The Livestream Diaries: Rest day roundup
Columnist Dan Wuori ruminates on Farrar’s mild-mannered outburst, Fabs’ Russian admirer and more
Heading out the door? Read this article on the new Outside+ app available now on iOS devices for members! Download the app.
The first rest day is here, and boy am I pooped. Sure, the peloton has traveled 1620km over the past nine days, but I’ve had to watch that Bob Roll commercial 763 times, so I’m pretty sure we’re even.
It’s been an eventful start on the roads of France, Belgium and Switzerland (both legally annexed into France last February by race organizers), with pre-race favorite Bradley Wiggins already consolidating an almost two-minute lead over returning champion Cadel Evans. But you already know that story. So instead, let’s look back at a few of the week’s more entertaining highlights.
Tinkov, Taylor, Soldier, Sky
Don’t look now Johan, but there’s a Russian billionaire making bedroom eyes at Fabian Cancellara. After Spartacus assumed 2012’s first maillot jaune on the strength of his prologue TT, Oleg Tinkov — the Russian financier behind Tinkoff Bank (Saxo Bank’s new co-sponsor) — took straight to Twitter to begin wooing the RadioShack-Nissan rider, who is one of several he reportedly hopes to purchase as part of a Saxo-Tinkoff super team in 2013.
“What a win for Fabian. He is the best. He need [sic] to be @saxobanktinkoffbank,” wrote Tinkov.
Let’s hope everyone considers this carefully. If 2012 has shown us anything it’s that super teams aren’t always what they’re cracked up to be — and I think this ended poorly when it happened to Demi Moore in “An Indecent Proposal”.
Tyler Farrar: Boiling pot of restraint
Believe me when I say you couldn’t ask for a nicer guy than Garmin-Sharp’s Tyler Farrar, which is why I’ve occasionally questioned whether he has the right stuff to be a sprinter. In a discipline ruled by the brash and cocky, the Washington native is a guy you’d be happy to let date your daughter. Tyler’s got a gentle, Zen-like calm and a Tibetan “inner peace” tattoo to prove it.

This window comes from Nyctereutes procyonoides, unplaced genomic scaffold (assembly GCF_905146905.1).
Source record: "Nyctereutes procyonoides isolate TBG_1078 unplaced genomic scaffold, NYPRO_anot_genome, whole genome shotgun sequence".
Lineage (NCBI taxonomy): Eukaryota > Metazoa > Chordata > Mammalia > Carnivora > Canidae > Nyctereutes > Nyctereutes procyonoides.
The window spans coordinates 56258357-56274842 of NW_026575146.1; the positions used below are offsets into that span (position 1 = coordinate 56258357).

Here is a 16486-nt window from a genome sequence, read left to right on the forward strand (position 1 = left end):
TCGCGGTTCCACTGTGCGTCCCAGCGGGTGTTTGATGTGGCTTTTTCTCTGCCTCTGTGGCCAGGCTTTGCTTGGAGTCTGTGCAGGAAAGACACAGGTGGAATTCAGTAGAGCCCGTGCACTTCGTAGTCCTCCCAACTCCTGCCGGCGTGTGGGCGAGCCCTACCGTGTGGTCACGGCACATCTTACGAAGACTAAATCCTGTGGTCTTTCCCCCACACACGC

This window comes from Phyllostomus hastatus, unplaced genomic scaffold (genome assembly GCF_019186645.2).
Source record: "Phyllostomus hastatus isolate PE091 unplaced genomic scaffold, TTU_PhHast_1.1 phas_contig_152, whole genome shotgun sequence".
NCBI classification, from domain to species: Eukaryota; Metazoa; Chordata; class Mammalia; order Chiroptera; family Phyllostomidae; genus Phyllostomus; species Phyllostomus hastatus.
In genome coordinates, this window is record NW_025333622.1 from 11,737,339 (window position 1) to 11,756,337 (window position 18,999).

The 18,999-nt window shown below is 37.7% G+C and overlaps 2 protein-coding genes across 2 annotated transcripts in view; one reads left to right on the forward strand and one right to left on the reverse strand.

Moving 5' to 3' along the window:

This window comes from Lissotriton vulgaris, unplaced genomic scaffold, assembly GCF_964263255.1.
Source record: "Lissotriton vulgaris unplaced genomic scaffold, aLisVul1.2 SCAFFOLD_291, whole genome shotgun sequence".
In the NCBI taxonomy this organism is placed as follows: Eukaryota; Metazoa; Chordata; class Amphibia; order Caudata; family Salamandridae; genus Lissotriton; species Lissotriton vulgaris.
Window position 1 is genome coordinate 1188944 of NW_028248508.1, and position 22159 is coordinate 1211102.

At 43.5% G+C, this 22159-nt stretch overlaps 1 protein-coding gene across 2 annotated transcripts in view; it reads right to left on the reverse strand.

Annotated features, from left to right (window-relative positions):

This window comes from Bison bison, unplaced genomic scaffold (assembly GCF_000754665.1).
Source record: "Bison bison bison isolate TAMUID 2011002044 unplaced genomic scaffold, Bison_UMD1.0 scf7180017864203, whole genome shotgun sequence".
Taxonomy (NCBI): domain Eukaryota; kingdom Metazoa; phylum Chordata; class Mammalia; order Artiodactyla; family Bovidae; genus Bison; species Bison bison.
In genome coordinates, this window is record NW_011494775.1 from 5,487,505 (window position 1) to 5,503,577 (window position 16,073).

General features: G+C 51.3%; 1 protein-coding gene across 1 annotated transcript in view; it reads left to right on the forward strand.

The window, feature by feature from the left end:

Which is why it was fascinating to witness Farrar’s mannerly “meltdown” after Thursday’s stage 5. Following his third consecutive high-speed crash, a bloodied and visibly angered Farrar attempted to storm aboard the Argos-Shimano bus in search of rival Tom Veelers (who was apparently the last thing he remembered touching before the tarmac). Stopped by Argos staff — and eventually Jonathan Vaughters, who hightailed it over to ensure a pillow fight wasn’t about to break out — Farrar unleashed what may have been the most G-rated tongue-lashing in the history of road rash, tearfully requesting that staff tell Tom that, “you don’t do that to someone.”
Wiggins has a few choice words for the bone idle
Sky’s Bradley Wiggins, on the other hand, could use a little more Farrar. After being questioned about his response to Twitter users who have suggested that dominating wins must be viewed by fans with suspicion (given the sport’s troubled past), Wiggins dropped a profanity-laced rant that, if spoken by a major American athlete, would have earned him the lead story on every network newscast. Wiggo then dropped the mic like Eminem in “Eight Mile” and strolled out of his own press conference. Many have criticized Wiggins for his choice of words, but in fairness, who doesn’t hate wankers?
Peter Sagan is here to help
After a while the days of the Tour begin to blur, leaving many fans and reporters struggling to distinguish one day’s happenings from the next. Fortunately, Slovak sensation Peter Sagan has developed a handy method through which to track his stage wins — performing a comical victory salute after each.
How many stages has the Liquigas-Cannondale rider taken to date? The answer is three: Chicken Dance, Forest Gump and Angry Hulk. Now if we can only put these pesky mountains behind us we’ll get to see him do that cool sprinkler dance.
Hey Mom, I’m on TV!
In a terrific advance for American cycling fans, NBC Sports aired live coverage of this past weekend’s stages on the network itself, lending a shot of mainstream credibility to the sport and prompting your mom to call to let you know. Sure there were commercials every three minutes, but at least you didn’t have to decide which little X is the one you’re supposed to click to make them disappear.
Dan Wuori is the author of Velo Magazine’s monthly column, At the Back. For more of Dan’s commentary and humor, follow him on Twitter at @dwuori.